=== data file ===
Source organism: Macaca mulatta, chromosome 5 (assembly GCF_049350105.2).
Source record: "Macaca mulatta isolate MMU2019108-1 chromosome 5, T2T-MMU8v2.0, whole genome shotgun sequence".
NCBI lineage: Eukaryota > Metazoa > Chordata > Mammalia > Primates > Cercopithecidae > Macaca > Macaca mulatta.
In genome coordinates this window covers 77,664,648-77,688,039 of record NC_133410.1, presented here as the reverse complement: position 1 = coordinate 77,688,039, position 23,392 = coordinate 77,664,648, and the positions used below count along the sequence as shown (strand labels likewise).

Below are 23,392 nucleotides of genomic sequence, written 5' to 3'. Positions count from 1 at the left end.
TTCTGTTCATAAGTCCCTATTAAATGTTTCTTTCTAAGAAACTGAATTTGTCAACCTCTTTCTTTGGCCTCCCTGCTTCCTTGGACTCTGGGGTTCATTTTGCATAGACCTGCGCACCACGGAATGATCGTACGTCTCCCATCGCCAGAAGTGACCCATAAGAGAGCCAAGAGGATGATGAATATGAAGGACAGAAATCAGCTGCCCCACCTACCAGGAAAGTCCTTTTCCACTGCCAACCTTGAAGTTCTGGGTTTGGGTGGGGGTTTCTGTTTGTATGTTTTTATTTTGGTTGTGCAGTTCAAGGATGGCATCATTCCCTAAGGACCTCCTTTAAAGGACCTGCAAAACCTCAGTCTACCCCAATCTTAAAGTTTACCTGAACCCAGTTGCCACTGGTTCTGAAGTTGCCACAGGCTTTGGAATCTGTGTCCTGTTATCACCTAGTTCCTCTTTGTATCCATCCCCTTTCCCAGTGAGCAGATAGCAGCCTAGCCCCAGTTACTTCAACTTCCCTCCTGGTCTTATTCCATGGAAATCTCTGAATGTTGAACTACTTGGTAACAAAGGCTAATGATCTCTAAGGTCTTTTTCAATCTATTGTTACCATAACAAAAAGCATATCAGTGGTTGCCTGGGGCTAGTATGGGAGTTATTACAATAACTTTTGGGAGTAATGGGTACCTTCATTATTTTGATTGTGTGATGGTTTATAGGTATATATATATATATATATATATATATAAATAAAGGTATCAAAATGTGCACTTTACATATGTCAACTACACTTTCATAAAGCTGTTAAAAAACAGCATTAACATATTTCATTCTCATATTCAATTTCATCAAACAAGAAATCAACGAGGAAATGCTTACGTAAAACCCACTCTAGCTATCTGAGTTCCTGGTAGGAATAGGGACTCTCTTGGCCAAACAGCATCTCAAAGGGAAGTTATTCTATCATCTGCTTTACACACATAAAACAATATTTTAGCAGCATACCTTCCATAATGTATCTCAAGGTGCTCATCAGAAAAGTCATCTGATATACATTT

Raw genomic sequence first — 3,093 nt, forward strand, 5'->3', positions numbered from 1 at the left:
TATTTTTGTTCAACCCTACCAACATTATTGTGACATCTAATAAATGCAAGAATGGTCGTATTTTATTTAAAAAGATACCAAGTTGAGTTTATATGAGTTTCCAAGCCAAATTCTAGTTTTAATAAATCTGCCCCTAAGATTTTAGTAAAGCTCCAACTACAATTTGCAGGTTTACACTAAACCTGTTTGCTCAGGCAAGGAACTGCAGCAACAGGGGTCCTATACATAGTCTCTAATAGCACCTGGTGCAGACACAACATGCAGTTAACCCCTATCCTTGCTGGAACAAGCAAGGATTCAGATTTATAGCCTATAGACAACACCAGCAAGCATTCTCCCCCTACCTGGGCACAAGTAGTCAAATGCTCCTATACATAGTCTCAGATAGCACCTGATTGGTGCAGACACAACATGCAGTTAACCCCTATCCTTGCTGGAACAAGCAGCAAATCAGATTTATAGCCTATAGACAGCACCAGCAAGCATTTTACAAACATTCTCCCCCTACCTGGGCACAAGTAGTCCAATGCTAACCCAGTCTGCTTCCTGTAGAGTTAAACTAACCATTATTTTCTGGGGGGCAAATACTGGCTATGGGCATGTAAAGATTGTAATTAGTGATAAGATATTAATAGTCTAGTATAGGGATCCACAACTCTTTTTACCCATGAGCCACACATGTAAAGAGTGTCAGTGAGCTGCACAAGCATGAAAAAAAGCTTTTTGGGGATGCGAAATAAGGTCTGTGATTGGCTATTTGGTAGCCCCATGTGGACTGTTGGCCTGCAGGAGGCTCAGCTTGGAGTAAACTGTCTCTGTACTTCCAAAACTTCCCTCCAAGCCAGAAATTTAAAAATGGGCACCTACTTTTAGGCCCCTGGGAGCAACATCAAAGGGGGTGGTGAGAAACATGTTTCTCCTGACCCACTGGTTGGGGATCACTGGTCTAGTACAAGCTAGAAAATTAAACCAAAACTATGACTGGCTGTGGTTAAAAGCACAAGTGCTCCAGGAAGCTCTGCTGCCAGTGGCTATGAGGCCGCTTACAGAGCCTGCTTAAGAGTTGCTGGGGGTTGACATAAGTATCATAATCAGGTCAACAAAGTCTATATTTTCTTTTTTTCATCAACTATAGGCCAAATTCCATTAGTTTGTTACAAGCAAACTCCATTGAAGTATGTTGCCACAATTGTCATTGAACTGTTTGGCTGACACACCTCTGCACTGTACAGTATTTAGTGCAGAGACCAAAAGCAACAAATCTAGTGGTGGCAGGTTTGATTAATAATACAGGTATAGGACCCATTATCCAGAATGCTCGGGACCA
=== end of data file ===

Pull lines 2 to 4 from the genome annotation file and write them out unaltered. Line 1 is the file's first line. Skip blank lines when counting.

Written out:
Source record: "Macaca mulatta isolate MMU2019108-1 chromosome 5, T2T-MMU8v2.0, whole genome shotgun sequence".
NCBI lineage: Eukaryota > Metazoa > Chordata > Mammalia > Primates > Cercopithecidae > Macaca > Macaca mulatta.
In genome coordinates this window covers 77,664,648-77,688,039 of record NC_133410.1, presented here as the reverse complement: position 1 = coordinate 77,688,039, position 23,392 = coordinate 77,664,648, and the positions used below count along the sequence as shown (strand labels likewise).